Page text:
If you’re getting ready to hire your first employee or you are having personnel issues caused by roles which aren’t clearly defined, you may need to create or update an employee job description. Every job description should contain certain information in order to remove any confusion on the part of employees and stand up in court should you be challenged by a current or former employee.
An effective employee job description should have these parts:
Job Title- This is the official job title as it appears in company records and reports.
Job Objective- Think of this as the summary. If you were to post this job for hire, the objective is a great way for the reader to quickly know if their qualifications fit this position.
List of duties and tasks- Every essential function should be listed in order from most important to least important. Be very specific. For example, entries like “other tasks as assigned by the management” are much too vague. This is also a good way to evaluate for yourself the scope of the job you’re asking somebody to perform.
Relationships and Roles- Does this job come with supervisory responsibilities? Does this person report to somebody else? If so, who? This section of your job description should clearly define where the person falls on the chain of command.
If you are posting this job on a hiring website or other job search portal, make sure to include items that detail the skills required for this job. Of course you know to post experience and education requirements but if the job requires heavy lifting, that must be included.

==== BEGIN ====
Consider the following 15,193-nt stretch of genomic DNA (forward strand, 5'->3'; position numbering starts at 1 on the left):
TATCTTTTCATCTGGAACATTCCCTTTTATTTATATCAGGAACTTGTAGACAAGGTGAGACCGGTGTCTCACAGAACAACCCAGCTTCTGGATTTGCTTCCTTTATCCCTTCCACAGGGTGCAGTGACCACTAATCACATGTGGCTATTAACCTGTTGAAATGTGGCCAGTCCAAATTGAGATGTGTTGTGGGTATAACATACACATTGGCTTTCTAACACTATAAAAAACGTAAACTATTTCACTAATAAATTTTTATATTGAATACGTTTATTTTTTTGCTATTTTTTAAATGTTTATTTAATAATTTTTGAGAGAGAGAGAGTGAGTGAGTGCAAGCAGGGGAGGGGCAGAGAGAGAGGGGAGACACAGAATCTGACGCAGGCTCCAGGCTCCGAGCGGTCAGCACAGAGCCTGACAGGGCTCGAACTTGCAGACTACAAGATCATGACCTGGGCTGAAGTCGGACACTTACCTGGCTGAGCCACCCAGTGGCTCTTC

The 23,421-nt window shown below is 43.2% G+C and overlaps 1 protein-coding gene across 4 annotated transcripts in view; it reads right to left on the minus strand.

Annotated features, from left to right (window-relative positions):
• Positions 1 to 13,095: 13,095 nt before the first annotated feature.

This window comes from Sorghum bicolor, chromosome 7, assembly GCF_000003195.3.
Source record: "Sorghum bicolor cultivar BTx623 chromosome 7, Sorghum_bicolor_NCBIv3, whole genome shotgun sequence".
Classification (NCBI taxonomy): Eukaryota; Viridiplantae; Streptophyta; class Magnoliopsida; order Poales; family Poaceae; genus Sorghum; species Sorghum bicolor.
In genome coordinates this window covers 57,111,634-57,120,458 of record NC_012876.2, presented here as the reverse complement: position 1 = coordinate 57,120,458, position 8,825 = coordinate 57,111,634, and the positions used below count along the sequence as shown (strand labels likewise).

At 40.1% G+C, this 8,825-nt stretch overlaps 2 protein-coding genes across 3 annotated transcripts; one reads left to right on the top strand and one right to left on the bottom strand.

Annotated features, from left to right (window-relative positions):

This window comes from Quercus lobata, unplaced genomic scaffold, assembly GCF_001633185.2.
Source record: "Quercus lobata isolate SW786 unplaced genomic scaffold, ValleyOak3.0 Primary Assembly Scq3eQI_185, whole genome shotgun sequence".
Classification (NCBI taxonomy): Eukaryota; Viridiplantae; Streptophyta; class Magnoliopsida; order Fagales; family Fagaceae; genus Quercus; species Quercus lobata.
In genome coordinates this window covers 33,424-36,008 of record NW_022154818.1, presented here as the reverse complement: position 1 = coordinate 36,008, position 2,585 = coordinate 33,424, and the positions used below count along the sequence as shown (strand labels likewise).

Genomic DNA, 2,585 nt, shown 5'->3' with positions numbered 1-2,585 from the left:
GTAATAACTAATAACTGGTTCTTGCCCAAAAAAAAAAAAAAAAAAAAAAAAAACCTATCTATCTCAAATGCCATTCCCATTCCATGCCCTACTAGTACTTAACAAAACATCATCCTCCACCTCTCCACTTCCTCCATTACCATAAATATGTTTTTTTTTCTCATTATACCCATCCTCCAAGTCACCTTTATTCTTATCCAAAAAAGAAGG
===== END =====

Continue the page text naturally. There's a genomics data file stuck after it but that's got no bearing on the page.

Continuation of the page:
Also include salary range and anything else that can avoid a lot of unwanted resumes on your part. For example, not everybody would want to work for certain religious groups. If they know that ahead of time, you won’t have to evaluate their resume only to later hear from them that they have contrary religious views and wouldn’t want to work for you.
Other tips for a great employee job description:
- Keep all statements brief and to the point.
- Don’t inadvertently discriminate. Use both he/she or stay away from gender references completely.
- Try not to use words that are open to interpretation. “Frequently” “consistently” and “several” are just a few examples.
Employee job descriptions aren’t just for you but also for your employees and possibly a court should you be challenged. When in doubt, have an attorney read through your employee documents.